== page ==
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This review is taken from PN Review 138, Volume 27 Number 4, March - April 2001.

ALTERNATING CURRENTS ALAN SHAPIRO, The Dead Alive and Busy (University of Chicago Press) £8.50
MARY JO SALTER, A Kiss in Space (Arc) £7.95
JANE GRIFFITHS, A Grip on Thin Air (Bloodaxe) £6.95
JOANNE LIMBURG, Femenismo (Bloodaxe) £6.95

The title of Alan Shapiro's sixth collection comes from the seventeenth-century English poet Henry Vaughan who saw our experience of the world as loss because it inhibited union with God. Many of the lyrics in Silex Scintillans (1650) focus on death - specifically the death of his brother - as the beginning of that union. The Dead Alive and Busy is concerned with the ageing and death of close relatives and with registering how the getting of wisdom is synonymous with loss. Shapiro uses relaxed conversational lines to make his observations all the more striking:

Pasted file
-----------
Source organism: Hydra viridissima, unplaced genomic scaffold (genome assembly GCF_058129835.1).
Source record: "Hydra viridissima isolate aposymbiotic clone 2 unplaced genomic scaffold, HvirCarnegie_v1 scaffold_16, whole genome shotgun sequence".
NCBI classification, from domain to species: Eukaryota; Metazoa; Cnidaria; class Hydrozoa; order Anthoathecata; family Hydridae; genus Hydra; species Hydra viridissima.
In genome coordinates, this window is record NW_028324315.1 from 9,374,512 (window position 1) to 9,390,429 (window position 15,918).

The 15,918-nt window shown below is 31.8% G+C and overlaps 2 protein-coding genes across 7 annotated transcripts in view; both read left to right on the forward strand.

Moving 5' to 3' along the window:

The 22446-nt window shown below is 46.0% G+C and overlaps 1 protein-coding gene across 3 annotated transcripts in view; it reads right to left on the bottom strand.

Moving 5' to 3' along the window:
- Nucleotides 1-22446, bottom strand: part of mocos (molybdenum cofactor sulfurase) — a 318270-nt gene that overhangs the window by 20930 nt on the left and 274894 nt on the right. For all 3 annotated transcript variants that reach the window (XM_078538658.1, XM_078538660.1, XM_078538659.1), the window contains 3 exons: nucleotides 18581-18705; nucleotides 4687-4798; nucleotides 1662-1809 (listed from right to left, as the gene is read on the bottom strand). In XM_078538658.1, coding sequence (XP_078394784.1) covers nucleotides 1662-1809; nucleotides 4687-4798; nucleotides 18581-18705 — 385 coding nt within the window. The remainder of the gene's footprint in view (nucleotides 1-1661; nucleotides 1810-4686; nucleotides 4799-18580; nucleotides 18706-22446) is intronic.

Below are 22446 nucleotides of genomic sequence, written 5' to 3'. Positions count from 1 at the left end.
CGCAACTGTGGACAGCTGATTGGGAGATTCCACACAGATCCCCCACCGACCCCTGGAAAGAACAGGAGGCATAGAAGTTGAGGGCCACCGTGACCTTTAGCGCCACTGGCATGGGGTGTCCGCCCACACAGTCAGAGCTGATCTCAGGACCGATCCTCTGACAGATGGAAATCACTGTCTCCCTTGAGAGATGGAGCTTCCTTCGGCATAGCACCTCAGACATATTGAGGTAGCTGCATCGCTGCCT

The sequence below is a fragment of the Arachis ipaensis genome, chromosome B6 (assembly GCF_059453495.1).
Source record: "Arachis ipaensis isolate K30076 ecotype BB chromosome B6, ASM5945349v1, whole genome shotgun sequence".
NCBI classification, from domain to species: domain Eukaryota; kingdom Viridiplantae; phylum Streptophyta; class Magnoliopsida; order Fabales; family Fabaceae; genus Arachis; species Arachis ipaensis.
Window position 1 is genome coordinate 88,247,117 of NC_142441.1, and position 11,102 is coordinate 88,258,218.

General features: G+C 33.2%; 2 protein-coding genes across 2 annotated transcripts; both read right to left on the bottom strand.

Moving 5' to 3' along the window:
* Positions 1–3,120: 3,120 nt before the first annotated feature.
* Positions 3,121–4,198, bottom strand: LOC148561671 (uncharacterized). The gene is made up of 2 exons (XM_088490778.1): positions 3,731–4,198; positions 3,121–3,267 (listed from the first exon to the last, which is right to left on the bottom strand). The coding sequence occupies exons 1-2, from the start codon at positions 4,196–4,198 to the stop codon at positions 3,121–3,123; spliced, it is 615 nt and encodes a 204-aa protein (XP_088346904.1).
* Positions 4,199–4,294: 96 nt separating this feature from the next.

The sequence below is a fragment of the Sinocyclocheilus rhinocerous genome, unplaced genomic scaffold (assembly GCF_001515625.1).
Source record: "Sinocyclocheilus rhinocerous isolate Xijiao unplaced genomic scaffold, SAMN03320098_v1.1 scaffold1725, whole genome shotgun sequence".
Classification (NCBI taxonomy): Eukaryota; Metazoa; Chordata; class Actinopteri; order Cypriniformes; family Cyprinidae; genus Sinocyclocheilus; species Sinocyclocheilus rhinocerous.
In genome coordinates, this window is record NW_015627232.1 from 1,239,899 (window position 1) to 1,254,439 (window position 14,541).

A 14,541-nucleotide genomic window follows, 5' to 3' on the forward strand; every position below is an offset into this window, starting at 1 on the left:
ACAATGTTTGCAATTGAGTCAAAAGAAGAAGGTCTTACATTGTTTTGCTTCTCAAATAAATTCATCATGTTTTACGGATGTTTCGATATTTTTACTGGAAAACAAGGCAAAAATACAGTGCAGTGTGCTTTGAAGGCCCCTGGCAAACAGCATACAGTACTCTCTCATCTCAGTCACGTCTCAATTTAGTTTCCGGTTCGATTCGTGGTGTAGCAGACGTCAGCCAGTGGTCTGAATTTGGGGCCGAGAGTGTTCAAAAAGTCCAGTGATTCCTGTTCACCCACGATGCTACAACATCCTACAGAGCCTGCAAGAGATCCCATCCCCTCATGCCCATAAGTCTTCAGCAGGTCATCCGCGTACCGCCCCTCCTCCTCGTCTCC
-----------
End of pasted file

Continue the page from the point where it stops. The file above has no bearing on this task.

The dance floor is an oval incandescence
against the dark, and they are spectral in it,
my mother and father, as they glide across.
[ ... ]
Nearly midnight. The calendar pages flutter
backward in the breeze of melody ...
('New Year's Eve in the Aloha Room')

Shapiro applies this style to portraying what one might term the extremes of intimacy: rubbing his father's feet with cream, 'my little naked daughter' - touching herself and hospital death bed scenes. There are also poems which describe college boys visiting a lap-dancing club, an old couple's last lovemaking and being given a lift by a gay man who makes an inept pass. Shapiro's subjects make him reminiscent of C. K. Williams although he lacks Williams's self-regard. The Dead Alive and Busy wants to load well-written poetry with awkward and uncomfortable lessons about life. The ...

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